The title for this one has special meaning for me, because I mostly have to use this tactic when L isn’t ready to be done swimming, but it’s time to go, so we tell him we’re going and we walk. He tries so hard to stay behind, but the reality is that we just end up calmly walking back to the apartment with a crying kid trailing behind us. So, basically, just keep going about what you’re doing and hope your kid really doesn’t want to get left behind while they throw a fit and truly believes you will leave them.
4. Take A Deep Breath
I’m not going to lie, I love this one. It sounds like some new-age LA hipster shit, but you know what, sometimes it works. When L was about 16 months old, I was listening to an NPR story about deep breathing one day, and they were saying that before age 5 and half, we know how to properly breath: horizontally. That age seemed suspiciously specific and I didn’t follow up on anything about it, but it did spark an idea for me. I decided to try to get him to take a deep breath when he was upset, if anything, just to get him to stop crying long enough to try to break the impasse. So, I squat down and softly say, “hey, can you take a deep breath with me?” and we both do it. He tilts his head back for some reason, but the point is that we both take a deep breath, which is helpful in managing your own emotions when your kid is losing their shit for no real reason.
This one’s tricky because your efforts to distract might actually just end up making more noise than anything, so you’ll need to test some things out to know what will actually distract your child. When L was much younger, it would seem like he was crying only because he’d been crying. I think we’ve probably all seen this on a kid at some point before, you know, where it’s clear that the passion for their crying is gone and they’re just keeping up the pretense of it…haha.. Okay, but in all seriousness, he was stuck. So, I would just gently blow in his face. If you’ve spent any time around a baby, you know a gentle blow to the face is utterly shocking to them, so if he indeed was only stuck in a cycle of crying, that would usually be enough to end it. Cool baby wipes also helped for this. Alas, he got older and those things didn’t work anymore. So, I started asking him to say “bye-bye.” Yep, to absolutely nobody. We’d be outside and he wouldn’t be ready to leave the fountain, so I’d go “say bye-bye!” right when he was about to launch into his fit and he’d stop, wave, and follow behind me. I also get him to say words he knows how to say or sign. It’s not-funny-but-funny when he’s crying but then pauses long enough also saying something in his cute little sad-from-crying voice.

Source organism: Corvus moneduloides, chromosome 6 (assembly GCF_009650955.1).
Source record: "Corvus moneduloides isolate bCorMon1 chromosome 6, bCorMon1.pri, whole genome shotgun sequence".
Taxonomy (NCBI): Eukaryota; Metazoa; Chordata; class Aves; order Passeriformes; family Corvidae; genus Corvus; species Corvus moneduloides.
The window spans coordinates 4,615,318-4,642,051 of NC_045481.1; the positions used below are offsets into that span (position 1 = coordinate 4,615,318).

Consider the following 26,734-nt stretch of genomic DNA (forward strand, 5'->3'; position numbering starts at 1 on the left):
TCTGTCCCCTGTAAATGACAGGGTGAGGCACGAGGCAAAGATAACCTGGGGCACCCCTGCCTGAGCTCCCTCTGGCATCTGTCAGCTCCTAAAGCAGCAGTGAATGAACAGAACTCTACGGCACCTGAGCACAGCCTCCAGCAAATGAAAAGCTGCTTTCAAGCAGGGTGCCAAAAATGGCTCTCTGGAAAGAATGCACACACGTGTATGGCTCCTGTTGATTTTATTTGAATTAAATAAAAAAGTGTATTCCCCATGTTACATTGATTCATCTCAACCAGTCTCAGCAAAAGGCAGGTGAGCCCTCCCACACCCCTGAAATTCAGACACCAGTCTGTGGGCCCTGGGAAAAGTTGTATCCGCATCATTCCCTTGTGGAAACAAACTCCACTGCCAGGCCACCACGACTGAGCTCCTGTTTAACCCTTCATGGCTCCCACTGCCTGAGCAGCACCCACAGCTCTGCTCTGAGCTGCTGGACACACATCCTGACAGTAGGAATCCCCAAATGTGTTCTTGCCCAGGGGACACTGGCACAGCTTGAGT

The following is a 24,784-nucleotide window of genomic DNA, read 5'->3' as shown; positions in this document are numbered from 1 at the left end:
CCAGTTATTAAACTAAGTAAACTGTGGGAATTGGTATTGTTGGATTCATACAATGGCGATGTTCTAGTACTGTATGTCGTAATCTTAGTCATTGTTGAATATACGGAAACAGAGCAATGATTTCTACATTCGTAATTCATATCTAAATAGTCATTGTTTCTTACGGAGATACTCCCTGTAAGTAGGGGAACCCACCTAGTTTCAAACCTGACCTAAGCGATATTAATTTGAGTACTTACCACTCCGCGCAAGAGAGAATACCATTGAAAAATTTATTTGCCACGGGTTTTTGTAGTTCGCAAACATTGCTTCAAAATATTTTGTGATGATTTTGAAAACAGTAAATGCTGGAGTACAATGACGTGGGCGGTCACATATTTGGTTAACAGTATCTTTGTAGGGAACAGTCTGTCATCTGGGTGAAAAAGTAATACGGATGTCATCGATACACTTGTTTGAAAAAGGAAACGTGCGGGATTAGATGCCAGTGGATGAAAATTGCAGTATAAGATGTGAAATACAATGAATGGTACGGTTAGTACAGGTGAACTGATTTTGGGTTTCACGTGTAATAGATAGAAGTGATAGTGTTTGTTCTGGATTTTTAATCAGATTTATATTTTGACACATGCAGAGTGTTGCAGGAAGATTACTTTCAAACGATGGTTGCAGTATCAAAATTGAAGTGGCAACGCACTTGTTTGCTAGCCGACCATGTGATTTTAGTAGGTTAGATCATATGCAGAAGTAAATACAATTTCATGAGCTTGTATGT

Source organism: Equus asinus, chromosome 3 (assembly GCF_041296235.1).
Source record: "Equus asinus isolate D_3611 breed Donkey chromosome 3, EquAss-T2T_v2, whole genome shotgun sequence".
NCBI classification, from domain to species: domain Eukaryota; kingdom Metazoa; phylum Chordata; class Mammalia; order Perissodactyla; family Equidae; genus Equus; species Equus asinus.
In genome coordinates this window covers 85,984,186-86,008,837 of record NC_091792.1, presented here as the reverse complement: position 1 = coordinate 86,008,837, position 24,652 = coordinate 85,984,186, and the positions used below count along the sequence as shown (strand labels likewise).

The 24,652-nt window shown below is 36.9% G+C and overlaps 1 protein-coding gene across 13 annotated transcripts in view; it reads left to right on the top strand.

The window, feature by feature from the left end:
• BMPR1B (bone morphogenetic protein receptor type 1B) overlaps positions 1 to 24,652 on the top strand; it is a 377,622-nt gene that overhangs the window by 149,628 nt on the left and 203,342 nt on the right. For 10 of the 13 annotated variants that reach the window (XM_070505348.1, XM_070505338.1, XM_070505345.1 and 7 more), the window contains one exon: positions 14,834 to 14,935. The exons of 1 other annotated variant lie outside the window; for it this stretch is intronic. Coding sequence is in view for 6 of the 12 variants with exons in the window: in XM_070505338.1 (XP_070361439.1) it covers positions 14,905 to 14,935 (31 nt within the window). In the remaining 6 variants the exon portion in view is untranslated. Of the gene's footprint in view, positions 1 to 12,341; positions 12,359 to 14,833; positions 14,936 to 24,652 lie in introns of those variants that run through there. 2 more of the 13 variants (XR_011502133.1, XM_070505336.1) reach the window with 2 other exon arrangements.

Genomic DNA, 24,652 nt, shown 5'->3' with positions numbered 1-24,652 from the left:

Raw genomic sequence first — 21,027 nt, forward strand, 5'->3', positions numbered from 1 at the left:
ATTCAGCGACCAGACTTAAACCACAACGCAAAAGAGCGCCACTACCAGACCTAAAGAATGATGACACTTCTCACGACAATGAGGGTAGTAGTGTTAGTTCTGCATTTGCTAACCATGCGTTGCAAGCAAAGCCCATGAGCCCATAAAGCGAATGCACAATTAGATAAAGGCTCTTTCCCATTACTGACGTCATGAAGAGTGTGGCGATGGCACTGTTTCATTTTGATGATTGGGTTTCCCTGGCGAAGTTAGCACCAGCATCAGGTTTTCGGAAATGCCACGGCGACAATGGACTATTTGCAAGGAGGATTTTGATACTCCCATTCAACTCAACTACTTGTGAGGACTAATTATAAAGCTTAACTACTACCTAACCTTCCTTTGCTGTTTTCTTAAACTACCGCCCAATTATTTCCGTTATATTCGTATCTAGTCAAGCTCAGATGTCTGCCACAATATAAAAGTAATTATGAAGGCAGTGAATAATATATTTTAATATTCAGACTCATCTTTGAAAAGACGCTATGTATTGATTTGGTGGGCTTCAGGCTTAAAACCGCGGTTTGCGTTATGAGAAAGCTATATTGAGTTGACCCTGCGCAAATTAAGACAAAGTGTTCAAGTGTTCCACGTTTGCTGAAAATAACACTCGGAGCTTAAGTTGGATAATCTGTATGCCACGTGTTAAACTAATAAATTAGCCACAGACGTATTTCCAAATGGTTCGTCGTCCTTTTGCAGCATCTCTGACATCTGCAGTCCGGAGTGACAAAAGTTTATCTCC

6. Sing And/or Dance
I’m sure you’ve got this one in your toolkit already, but boy does “Wheels on the Bus” or “Baby Shark” work wonders when he’s not trying to do something. He doesn’t want to get his hair combed? Baby Shark. He doesn’t want to get his teeth brushed? Wheels on the Bus. He’s crying because he insists on bringing his tiny lawn chair into the kitchen where it just keeps slipping from up under him? “If You’re Happy And You Know It.”
7. Send Them On a Mission
Where’s your ball? Go find Frankie Beats. Close the refrigerator. These are indeed distractive techniques, but they require something both mental and physical of the child, which takes up more working memory and hopefully, HOPEFULLY, means they have to drop the tantrum. Of note, you’re not yelling these at them. LoL! You want it to sound fun, like a game, like, Ohhhh…it’s going to be SO much fun if you go get that block over there for me!!
8. Calmly Ask Them To Stop
I know this sounds wild and inconceivable, but what can I say, sometimes it works to just be blunt. I will say that I mostly use it when I’m holding him or when he’s on the changing table or some place where he can’t really be having a full-blown tantrum. So essentially, he’s just upset and crying about something. I’ll literally just calmly say something like “L, you need to stop crying so we can go get your milk,” or “L, can you stop crying so we can go outside,” several times in a row of course.
9. Remember They’re Fleeting
There’s probably nothing more finicky in the entire world than a toddler’s emotions. They’re like little tiny bombs waiting to go off. That said, the downs don’t tend to last very long. They have short attention spans and, just like when my wife is dealing with me, they often forget what’s even upsetting them. It only seems like they’re screaming forever because it’s the middle of CVS, but it’s really not that long. I bet if you timed one, the longest would probably only be a few minutes tops. Your best option is to just wait it out.
These Pictures Were Taken Literally Less Than 2 minutes Apart